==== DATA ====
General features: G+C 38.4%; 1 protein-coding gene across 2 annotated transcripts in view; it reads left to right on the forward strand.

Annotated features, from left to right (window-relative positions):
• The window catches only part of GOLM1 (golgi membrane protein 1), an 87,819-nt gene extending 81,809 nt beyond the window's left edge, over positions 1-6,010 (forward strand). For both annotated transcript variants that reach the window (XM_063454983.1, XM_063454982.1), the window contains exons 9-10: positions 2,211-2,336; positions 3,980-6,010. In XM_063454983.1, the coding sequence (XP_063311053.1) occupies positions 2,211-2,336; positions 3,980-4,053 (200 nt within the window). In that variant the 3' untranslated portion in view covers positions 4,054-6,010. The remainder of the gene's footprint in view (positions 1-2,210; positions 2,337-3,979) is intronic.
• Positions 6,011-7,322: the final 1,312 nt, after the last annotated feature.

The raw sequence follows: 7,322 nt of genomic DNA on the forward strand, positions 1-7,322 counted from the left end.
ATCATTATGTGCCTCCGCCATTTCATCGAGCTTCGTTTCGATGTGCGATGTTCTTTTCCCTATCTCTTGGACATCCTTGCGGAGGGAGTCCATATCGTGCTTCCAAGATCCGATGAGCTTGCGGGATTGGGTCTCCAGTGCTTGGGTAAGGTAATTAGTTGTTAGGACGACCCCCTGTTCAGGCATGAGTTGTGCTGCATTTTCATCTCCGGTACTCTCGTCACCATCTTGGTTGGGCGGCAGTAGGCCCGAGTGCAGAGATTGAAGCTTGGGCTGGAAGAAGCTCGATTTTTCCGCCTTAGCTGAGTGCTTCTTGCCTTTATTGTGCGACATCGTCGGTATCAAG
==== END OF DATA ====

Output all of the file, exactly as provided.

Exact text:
General features: G+C 38.4%; 1 protein-coding gene across 2 annotated transcripts in view; it reads left to right on the forward strand.

Annotated features, from left to right (window-relative positions):
• The window catches only part of GOLM1 (golgi membrane protein 1), an 87,819-nt gene extending 81,809 nt beyond the window's left edge, over positions 1-6,010 (forward strand). For both annotated transcript variants that reach the window (XM_063454983.1, XM_063454982.1), the window contains exons 9-10: positions 2,211-2,336; positions 3,980-6,010. In XM_063454983.1, the coding sequence (XP_063311053.1) occupies positions 2,211-2,336; positions 3,980-4,053 (200 nt within the window). In that variant the 3' untranslated portion in view covers positions 4,054-6,010. The remainder of the gene's footprint in view (positions 1-2,210; positions 2,337-3,979) is intronic.
• Positions 6,011-7,322: the final 1,312 nt, after the last annotated feature.

The raw sequence follows: 7,322 nt of genomic DNA on the forward strand, positions 1-7,322 counted from the left end.
ATCATTATGTGCCTCCGCCATTTCATCGAGCTTCGTTTCGATGTGCGATGTTCTTTTCCCTATCTCTTGGACATCCTTGCGGAGGGAGTCCATATCGTGCTTCCAAGATCCGATGAGCTTGCGGGATTGGGTCTCCAGTGCTTGGGTAAGGTAATTAGTTGTTAGGACGACCCCCTGTTCAGGCATGAGTTGTGCTGCATTTTCATCTCCGGTACTCTCGTCACCATCTTGGTTGGGCGGCAGTAGGCCCGAGTGCAGAGATTGAAGCTTGGGCTGGAAGAAGCTCGATTTTTCCGCCTTAGCTGAGTGCTTCTTGCCTTTATTGTGCGACATCGTCGGTATCAAG